Imagine a world where sensitivity is seen as a strength — all the way up to our leaders.
I felt anxious and embarrassed as I squirmed in the rough office chair.
Moments earlier, our VP, with his steel, unfeeling eyes, had shifted his gaze directly to me. With the flip of his hand, he’d asked me an impossible question. My stomach sank as I realized, in front of everyone’s watchful eyes, I had no idea how to answer him.
I tried my best to look confident, “I’m not totally sure about the answer to that, but I will look into it after this meeting and let you know!”
He wasn’t amused. “You all need to be more prepared for these meetings. When I ask you a question, I need you to know the answer,” he said with a snort.
I was ready to throw up. My desk mate, a frequent target of his, leaned over and whispered, “Oh, don’t worry about him. He’s always like that! Don’t take it personally.”
But, as a highly sensitive person (HSP), I did take it personally. Not only does my external environment really affect me, but so, too, does criticism.
And because we HSPs tend to be perceptive and conscientious — always giving things our all — when I do make a mistake, I feel deeply that I let others down.
Still, as much as I can “blame” my high sensitivity, I don’t think it’s at fault: We sensitive types don’t need to be fixed. Society does.
It’s Time to See the Value that Sensitive People Bring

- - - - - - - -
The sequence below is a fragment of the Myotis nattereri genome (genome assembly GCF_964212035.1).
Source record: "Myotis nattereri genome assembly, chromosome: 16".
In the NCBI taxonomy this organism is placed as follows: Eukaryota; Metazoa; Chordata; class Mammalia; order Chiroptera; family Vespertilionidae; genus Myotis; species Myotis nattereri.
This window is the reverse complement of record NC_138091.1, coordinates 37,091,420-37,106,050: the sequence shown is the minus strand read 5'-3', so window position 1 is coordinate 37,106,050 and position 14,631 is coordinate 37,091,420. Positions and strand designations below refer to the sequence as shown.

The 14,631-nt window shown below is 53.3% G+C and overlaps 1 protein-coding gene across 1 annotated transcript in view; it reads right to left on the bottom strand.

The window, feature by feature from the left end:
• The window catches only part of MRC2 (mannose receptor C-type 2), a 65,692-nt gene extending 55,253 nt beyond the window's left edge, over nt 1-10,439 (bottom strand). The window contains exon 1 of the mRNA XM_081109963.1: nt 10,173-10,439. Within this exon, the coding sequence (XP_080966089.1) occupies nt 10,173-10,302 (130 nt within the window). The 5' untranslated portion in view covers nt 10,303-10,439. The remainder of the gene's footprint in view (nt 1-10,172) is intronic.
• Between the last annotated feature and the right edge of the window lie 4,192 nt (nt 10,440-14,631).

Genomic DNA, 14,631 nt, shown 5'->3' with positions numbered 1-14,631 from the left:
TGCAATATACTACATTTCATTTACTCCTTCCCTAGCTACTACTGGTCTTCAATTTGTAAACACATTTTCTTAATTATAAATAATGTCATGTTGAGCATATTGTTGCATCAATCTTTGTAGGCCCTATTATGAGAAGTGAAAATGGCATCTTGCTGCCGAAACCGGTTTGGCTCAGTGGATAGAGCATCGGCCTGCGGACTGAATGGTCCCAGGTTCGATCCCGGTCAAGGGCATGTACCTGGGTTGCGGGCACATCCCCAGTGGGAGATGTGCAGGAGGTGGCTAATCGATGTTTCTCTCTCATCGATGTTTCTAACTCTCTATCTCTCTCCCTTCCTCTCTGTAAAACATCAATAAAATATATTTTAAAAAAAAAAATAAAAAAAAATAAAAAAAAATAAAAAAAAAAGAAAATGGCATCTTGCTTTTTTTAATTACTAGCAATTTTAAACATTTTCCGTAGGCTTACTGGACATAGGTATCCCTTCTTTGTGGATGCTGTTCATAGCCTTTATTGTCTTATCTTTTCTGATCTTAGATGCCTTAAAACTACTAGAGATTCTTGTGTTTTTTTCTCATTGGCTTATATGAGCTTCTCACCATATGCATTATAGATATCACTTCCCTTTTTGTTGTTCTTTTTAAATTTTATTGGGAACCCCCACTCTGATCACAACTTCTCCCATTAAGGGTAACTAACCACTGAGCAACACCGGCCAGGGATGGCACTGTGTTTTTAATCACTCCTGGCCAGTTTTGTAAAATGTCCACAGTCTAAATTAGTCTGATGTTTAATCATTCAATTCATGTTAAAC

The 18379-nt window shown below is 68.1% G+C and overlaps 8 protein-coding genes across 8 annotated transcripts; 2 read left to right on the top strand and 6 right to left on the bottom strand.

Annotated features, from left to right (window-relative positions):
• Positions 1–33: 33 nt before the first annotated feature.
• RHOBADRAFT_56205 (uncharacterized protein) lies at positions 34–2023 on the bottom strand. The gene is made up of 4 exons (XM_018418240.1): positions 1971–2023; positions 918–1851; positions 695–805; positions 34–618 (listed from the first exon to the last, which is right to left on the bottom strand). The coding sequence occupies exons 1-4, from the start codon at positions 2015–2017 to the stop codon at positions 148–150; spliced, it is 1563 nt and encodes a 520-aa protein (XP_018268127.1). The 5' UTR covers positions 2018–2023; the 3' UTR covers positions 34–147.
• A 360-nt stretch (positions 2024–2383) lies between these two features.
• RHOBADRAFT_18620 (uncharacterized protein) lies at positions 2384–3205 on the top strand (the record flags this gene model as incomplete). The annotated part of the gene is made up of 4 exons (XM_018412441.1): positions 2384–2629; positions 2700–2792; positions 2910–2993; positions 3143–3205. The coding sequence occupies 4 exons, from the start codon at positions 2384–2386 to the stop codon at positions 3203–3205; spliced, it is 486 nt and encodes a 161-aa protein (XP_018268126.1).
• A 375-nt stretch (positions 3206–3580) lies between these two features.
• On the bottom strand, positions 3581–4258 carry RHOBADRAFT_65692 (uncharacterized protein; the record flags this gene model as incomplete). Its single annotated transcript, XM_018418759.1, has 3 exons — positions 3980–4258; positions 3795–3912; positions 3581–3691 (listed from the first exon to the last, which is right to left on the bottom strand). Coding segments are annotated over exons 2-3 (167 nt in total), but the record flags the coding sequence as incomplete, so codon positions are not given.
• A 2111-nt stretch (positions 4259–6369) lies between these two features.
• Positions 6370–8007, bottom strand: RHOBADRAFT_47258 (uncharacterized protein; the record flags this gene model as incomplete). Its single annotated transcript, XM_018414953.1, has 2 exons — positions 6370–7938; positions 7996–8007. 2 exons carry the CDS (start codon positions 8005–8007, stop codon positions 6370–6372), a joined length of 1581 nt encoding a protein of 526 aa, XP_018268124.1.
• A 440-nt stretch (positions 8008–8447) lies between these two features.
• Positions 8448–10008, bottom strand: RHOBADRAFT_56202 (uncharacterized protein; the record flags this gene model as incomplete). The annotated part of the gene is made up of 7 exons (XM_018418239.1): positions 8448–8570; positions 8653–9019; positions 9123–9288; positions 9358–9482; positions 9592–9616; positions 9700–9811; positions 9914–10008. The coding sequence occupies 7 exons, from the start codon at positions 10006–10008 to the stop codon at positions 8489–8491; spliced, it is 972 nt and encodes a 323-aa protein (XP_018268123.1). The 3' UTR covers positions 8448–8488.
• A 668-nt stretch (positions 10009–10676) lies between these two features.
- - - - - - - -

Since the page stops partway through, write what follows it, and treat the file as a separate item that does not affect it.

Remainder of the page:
Saying “Don’t take it personally” or “Don’t be so sensitive” is like telling a tall person to quit being tall. It’s just part of us. It’s part of our genetic makeup. It’s part of our nature. We are wired to care. We are wired to think deeply. We are wired to be more sensitive.
In fact, about 20 percent of the population is made up of HSPs, an unofficial club I’m proud to be a member of. It’s not a disorder or liability; in fact, I feel it’s the complete opposite.
The way highly sensitive people think and care deeply is a gift. And it has the ability to make the world a better, more harmonious place. You see, HSPs tend to be some of the most respectful and committed people you’ll ever meet — and we could use more of them.
But I hadn’t yet realized that back when that steel-eyed VP was pummeling me with questions. In retrospect, however, I can see how much value my sensitivity brought to such a cutthroat environment.
For instance, we make sure the people around us feel comfortable and happy — and this comes easily since we tend to absorb others’ emotions as our own. We’re also usually great at being on time and keeping our word, as well as care about doing good work and being supportive, collaborative teammates.
And one of the superpowers of HSPs is our ability to be deeply empathetic. Putting ourselves in other people’s shoes and relating to them on a deep level comes naturally to us. As our society grows more divided and disconnected, the ability to connect and empathize with others only becomes more valuable.